Volume 18, Number 2
2010 Census Will Provide ‘Snapshot of America’
It may be hard to believe, but the United States is entering its fourth century of census-taking.
The first decennial census was conducted under then-Secretary of State Thomas Jefferson in 1790, as prescribed by the Constitution. Since then, the census has been taken in each year ending in a zero digit. The most recent, Census 2000, was the last of the 20th century, so the 2010 count signals a new era.
This modern-age census reflects an embrace of technology with regularly updated Twitter, Facebook, and YouTube pages. The undertaking is also being promoted with a national road tour and a “Portrait of America” blog. Still, it is a few years away from being Internet-ready—although experiments with an online format are in process.
In the meantime, the mechanics of distribution will be similar to past efforts. The census forms will be delivered to every residence in the United States and Puerto Rico in mid-March. With one of the shortest questionnaires in history, the 2010 Census asks simply for name, gender, age, race, ethnicity, relationship, and whether you own or rent your home. It takes about 10 minutes for the average household to complete.
April 1 has been designated National Census Day--a country-wide reminder that it is time to complete the forms, put them back in the postage-paid envelopes provided, and mail them to the processing center indicated.
Residents who fail to send back a form may receive a visit from a census taker from late April through July. The Census Bureau makes a point of advising the public to ask for identification before engaging with the representative. “All census workers carry official government badges marked with just their name; they may also have a ‘U.S. Census Bureau’ bag,” says the web site, adding the reminder that census takers will never ask to enter a home.
It is difficult to underestimate the importance of making a complete count. According to the Census Bureau’s web site, “An accurate Census helps provide future generations with the resources they need.” Responses to the 2010 Census questionnaire are required by law. They are used for statistical purposes only, and are strictly confidential.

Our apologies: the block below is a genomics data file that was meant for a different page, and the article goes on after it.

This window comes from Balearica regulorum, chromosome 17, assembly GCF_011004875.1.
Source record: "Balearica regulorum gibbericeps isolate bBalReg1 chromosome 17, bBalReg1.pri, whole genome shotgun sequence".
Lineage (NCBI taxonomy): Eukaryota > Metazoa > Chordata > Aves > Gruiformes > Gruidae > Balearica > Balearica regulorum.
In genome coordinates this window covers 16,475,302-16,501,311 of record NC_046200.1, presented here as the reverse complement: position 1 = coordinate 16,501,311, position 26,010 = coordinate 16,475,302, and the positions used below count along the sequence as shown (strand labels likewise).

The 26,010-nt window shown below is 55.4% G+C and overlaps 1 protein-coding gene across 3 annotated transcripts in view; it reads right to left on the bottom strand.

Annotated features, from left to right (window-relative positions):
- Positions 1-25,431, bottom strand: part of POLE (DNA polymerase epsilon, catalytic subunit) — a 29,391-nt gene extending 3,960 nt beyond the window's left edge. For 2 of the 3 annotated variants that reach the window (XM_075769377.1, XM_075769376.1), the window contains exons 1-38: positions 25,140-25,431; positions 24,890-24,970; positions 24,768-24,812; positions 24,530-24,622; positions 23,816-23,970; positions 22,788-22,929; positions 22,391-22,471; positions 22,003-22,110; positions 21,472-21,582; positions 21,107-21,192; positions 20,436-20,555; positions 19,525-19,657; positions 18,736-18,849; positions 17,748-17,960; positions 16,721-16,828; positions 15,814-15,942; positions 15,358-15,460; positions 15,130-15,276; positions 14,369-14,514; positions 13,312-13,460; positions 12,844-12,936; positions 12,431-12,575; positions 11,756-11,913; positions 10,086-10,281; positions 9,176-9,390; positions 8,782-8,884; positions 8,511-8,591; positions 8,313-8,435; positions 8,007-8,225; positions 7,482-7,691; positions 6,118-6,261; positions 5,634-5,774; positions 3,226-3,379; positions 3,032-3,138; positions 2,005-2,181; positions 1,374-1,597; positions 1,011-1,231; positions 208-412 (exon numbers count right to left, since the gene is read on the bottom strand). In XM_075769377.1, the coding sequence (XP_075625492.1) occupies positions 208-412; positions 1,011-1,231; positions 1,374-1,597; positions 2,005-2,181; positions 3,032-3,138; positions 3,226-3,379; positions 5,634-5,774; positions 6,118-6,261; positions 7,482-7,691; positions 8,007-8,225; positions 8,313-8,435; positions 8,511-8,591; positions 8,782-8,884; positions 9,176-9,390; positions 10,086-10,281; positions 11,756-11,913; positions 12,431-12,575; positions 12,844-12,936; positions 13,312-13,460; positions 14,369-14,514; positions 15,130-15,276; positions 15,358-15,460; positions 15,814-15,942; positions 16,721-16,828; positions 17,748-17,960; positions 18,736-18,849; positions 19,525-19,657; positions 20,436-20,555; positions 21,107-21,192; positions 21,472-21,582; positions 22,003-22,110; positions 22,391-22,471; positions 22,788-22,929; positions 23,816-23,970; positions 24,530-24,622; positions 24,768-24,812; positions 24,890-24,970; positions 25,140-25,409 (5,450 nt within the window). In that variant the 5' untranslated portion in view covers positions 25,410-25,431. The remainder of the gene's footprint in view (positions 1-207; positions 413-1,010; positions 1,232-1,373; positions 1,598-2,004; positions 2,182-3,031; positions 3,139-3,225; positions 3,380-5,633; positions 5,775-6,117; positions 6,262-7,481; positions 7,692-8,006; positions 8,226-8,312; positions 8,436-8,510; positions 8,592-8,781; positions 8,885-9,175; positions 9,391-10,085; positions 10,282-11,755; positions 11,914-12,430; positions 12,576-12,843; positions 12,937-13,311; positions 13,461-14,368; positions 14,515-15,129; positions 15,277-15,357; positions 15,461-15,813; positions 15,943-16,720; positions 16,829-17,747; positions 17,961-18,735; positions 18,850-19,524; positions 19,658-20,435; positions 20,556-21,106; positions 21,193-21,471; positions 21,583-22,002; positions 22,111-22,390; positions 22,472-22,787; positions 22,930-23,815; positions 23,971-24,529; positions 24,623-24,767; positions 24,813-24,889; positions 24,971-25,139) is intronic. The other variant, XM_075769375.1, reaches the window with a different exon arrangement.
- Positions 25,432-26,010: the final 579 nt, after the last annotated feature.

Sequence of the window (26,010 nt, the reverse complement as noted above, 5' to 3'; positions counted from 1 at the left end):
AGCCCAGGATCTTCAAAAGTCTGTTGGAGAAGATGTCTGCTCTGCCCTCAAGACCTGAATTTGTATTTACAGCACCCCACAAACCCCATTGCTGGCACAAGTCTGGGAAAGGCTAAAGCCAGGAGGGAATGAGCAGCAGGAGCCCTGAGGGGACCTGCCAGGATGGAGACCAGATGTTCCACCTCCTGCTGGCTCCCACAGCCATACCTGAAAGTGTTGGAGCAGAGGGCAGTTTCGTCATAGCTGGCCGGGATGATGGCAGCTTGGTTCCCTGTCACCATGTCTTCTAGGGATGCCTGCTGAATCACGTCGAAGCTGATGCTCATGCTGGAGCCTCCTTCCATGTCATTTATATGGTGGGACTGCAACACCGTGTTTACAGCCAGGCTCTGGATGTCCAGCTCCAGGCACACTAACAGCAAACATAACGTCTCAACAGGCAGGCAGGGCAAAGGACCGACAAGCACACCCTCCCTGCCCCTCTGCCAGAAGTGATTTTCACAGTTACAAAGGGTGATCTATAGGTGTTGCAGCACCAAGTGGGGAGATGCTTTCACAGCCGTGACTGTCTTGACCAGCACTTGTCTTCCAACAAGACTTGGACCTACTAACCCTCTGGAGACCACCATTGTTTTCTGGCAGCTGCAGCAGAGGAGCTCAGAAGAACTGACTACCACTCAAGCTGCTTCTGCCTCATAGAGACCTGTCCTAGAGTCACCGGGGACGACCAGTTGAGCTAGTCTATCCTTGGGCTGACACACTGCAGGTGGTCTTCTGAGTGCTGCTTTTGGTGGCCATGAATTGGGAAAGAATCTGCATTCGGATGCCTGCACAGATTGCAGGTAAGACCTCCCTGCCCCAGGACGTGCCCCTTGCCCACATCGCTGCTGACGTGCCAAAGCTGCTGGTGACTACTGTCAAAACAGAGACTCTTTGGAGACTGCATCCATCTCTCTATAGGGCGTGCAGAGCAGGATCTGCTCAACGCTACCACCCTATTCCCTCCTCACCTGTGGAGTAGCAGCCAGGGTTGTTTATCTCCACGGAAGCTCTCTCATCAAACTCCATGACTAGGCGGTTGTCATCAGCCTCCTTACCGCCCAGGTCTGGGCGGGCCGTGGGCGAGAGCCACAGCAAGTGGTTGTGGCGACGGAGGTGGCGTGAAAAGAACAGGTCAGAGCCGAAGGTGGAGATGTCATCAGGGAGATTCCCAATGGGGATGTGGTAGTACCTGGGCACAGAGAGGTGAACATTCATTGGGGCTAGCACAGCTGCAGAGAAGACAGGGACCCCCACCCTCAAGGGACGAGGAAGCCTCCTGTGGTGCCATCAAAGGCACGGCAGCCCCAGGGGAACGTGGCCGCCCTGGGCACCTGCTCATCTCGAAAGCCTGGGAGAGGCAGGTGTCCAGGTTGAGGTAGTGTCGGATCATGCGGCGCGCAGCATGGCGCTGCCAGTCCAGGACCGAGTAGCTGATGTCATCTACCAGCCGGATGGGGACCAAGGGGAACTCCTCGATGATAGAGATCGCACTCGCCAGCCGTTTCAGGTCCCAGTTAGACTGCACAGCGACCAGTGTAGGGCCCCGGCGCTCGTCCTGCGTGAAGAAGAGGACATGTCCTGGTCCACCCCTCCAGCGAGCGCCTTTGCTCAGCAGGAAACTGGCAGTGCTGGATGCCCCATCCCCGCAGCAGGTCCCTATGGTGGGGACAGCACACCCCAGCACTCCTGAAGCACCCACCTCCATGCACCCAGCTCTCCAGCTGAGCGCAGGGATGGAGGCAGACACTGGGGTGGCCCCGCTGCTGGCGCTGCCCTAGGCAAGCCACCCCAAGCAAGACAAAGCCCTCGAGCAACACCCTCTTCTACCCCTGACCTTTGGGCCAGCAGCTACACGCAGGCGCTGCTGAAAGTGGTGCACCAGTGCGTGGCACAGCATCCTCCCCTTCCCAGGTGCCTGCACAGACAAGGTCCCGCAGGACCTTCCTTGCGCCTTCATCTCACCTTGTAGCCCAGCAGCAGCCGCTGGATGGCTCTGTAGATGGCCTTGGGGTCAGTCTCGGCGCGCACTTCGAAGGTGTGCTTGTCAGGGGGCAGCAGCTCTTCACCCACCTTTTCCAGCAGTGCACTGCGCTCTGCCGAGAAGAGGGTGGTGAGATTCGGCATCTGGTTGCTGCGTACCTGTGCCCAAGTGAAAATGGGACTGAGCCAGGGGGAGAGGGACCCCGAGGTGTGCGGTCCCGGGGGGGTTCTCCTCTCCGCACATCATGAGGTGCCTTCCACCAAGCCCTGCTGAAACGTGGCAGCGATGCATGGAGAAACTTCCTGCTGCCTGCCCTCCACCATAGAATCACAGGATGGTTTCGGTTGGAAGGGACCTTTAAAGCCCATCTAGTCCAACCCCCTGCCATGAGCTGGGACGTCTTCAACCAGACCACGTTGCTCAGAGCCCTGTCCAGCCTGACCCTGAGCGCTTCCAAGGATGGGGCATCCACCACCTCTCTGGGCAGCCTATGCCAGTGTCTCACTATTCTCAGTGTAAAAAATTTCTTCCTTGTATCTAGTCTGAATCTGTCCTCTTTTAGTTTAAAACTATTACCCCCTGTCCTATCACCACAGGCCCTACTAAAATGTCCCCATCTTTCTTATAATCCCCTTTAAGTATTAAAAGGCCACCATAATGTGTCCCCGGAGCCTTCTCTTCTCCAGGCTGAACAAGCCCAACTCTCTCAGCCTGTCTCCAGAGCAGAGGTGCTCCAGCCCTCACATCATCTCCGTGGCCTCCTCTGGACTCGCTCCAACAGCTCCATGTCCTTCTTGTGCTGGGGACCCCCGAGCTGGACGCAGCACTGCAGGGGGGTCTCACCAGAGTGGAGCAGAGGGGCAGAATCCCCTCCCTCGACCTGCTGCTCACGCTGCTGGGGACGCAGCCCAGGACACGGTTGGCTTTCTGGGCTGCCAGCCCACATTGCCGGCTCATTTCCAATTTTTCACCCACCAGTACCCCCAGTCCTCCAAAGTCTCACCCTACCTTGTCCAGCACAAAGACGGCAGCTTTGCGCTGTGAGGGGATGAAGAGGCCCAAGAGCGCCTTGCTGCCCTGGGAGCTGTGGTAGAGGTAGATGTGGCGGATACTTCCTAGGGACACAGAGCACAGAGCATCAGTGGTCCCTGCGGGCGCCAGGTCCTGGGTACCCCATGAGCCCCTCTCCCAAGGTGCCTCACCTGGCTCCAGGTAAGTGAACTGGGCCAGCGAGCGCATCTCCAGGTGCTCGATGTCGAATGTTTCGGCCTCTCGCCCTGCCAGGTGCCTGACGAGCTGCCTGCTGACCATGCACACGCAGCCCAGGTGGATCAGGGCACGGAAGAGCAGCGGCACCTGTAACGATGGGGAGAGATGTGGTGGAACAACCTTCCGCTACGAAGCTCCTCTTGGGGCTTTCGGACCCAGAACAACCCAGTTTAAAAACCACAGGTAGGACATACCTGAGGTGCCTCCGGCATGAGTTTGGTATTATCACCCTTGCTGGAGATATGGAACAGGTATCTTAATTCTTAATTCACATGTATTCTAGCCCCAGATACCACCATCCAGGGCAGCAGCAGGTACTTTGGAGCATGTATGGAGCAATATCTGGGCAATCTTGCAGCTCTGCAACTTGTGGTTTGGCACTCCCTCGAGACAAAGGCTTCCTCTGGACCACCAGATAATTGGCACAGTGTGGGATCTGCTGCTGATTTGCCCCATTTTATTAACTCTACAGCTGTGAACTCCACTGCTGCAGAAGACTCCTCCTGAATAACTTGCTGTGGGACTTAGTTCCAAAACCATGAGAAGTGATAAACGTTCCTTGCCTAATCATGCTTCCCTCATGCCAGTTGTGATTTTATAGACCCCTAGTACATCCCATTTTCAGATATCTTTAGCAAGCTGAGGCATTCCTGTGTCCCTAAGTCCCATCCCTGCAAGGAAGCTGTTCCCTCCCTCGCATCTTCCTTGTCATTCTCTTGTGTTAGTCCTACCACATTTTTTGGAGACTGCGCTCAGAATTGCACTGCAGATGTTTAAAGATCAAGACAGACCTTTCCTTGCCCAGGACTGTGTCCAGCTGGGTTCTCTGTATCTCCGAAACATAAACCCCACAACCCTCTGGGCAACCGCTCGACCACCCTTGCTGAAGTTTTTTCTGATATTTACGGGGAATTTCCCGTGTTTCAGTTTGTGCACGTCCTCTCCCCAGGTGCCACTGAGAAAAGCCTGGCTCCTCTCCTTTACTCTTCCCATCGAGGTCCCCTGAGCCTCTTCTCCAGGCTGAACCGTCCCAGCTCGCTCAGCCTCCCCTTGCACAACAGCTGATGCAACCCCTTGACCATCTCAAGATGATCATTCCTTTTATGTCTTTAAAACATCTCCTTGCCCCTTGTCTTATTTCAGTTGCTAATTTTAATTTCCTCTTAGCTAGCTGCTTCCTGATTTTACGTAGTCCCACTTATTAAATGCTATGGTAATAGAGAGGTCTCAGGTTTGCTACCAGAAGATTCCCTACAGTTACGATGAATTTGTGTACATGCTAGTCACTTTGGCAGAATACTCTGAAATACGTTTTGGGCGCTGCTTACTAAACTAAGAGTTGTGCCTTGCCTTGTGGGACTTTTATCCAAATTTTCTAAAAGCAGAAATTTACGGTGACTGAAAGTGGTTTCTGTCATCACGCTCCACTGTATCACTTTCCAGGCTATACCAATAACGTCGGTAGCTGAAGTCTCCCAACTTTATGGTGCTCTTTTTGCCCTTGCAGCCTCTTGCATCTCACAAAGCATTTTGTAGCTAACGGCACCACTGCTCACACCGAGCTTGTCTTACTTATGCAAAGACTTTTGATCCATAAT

Census population totals determine which states gain or lose representation in Congress, as well as the allocation of billions of federal dollars. Locally, these funds were used by Axis Community Health to build a new women’s clinic and remodel a pediatric clinic. Federal grant funds are also dedicated to housing services, low income senior housing, the Spectrum low-cost lunch meal service for seniors, and the GRID Alternatives program, which funds the installation of solar panels for lower-income households.
By law, the Census Bureau will deliver population information to the President for apportionment in December 2010.
Census forms are available in six languages: English, Spanish, Chinese (simplified), Korean, Russian and Vietnamese. English/Spanish bi-lingual forms will be mailed to areas with large numbers of Spanish-only households.
For more information, visit the 2010 Census Web site at www.census.gov/2010.
Also in this issue ...
- Ouroboros Medical Wins European Approval for Spinal Fusion Product
- M & C Association Management Gets Closer to Customers with Hacienda Location
- Business Bits
- Executive Profile: Joan Rhodes, Employee Benefits Specialists
- Edward Jones Investment Services Stresses Long-Term Client Relationships
- Bay Valley Accounting Professionals Ready for Tax Season, Medical Billing Holds Steady
- Economic Aid Aimed at Tri-Valley
- State Fund Hosts Job Shadow Day for Oakland Students
- 2010 Census Will Provide 'Snapshot of America'
- Hope Hospice's First Hike for Hope Will Debut May 1
- Nominations Open for Bicycle-Friendly Business Awards through March 26, 2010
- Hacienda Index